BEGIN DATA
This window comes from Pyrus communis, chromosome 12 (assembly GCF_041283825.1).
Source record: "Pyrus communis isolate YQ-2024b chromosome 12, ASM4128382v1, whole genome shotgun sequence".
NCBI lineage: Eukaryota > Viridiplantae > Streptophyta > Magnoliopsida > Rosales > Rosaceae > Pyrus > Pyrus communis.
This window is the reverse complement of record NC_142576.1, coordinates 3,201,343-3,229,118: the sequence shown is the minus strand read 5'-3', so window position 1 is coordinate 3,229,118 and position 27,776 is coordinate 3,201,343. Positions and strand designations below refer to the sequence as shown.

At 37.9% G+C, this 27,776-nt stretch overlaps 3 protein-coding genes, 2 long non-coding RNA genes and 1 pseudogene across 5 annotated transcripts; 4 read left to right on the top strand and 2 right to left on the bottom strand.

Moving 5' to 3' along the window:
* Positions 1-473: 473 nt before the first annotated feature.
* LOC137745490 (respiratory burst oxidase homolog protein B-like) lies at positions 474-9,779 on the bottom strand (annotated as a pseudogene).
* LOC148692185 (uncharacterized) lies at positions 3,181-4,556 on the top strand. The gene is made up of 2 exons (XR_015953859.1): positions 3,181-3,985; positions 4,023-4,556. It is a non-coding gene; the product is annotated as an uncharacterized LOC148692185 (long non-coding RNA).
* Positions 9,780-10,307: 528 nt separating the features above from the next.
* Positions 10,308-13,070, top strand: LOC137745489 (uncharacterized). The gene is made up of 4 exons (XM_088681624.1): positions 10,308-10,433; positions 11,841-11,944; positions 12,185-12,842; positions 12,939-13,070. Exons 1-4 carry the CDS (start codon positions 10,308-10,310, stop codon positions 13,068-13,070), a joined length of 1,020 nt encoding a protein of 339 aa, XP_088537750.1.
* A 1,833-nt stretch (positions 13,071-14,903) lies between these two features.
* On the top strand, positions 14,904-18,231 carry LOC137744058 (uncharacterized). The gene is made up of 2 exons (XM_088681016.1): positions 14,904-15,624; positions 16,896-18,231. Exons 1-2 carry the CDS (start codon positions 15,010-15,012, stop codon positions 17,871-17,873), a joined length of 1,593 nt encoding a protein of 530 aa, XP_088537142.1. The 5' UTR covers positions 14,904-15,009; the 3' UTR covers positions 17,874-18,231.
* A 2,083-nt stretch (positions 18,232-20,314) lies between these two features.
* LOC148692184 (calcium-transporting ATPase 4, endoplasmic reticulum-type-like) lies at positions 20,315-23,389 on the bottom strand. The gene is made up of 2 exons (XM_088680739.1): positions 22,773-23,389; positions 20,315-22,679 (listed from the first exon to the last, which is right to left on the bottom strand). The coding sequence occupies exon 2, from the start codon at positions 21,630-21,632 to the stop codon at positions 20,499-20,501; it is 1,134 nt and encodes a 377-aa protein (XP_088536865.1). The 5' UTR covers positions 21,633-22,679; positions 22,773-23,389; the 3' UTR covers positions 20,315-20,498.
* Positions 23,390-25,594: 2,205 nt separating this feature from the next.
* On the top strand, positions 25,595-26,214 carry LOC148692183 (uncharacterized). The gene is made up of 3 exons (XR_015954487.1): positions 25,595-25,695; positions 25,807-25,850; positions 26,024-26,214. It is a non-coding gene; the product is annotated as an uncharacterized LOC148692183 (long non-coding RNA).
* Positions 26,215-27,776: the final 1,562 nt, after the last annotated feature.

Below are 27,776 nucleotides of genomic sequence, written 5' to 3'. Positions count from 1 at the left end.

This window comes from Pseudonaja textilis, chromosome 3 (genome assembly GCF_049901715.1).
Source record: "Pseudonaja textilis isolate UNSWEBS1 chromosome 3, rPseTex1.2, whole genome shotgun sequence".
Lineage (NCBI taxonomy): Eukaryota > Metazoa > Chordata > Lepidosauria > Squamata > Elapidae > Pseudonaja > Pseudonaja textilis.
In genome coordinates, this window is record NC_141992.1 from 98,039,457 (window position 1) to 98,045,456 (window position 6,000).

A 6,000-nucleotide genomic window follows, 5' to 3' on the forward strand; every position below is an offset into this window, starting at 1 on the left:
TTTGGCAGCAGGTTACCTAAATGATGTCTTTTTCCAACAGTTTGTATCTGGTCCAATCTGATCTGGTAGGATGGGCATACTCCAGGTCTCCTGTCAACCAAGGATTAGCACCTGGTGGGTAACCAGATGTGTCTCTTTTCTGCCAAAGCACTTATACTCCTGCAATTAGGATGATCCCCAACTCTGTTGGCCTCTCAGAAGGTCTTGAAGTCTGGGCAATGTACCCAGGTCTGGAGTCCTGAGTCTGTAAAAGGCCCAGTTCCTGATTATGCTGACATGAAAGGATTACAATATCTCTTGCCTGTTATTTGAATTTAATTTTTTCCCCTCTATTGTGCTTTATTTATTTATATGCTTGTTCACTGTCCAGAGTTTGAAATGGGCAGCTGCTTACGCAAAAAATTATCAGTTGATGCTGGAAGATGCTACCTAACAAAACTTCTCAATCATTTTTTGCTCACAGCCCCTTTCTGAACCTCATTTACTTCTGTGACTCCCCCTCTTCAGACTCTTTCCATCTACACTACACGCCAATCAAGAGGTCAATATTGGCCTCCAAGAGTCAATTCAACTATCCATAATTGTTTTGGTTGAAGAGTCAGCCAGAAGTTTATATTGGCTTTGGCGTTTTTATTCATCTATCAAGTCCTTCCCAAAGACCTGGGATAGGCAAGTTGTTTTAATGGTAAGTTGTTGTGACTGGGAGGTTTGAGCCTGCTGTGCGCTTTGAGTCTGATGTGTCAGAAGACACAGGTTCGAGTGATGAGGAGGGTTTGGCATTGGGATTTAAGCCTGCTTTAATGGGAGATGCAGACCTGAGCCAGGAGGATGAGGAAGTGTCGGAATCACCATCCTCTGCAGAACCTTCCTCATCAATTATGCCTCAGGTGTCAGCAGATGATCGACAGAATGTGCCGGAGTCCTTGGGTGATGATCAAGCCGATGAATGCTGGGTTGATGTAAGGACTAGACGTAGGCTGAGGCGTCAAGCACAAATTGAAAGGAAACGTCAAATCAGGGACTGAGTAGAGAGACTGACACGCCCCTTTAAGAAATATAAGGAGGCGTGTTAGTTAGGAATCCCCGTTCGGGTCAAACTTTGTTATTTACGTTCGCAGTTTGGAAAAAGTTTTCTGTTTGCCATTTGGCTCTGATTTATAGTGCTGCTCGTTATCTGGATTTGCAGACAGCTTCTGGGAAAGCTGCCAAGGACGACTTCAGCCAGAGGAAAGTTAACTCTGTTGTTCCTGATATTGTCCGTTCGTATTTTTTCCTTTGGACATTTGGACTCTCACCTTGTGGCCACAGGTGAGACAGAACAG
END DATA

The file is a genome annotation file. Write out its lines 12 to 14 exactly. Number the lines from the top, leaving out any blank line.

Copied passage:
* A 1,833-nt stretch (positions 13,071-14,903) lies between these two features.
* On the top strand, positions 14,904-18,231 carry LOC137744058 (uncharacterized). The gene is made up of 2 exons (XM_088681016.1): positions 14,904-15,624; positions 16,896-18,231. Exons 1-2 carry the CDS (start codon positions 15,010-15,012, stop codon positions 17,871-17,873), a joined length of 1,593 nt encoding a protein of 530 aa, XP_088537142.1. The 5' UTR covers positions 14,904-15,009; the 3' UTR covers positions 17,874-18,231.
* A 2,083-nt stretch (positions 18,232-20,314) lies between these two features.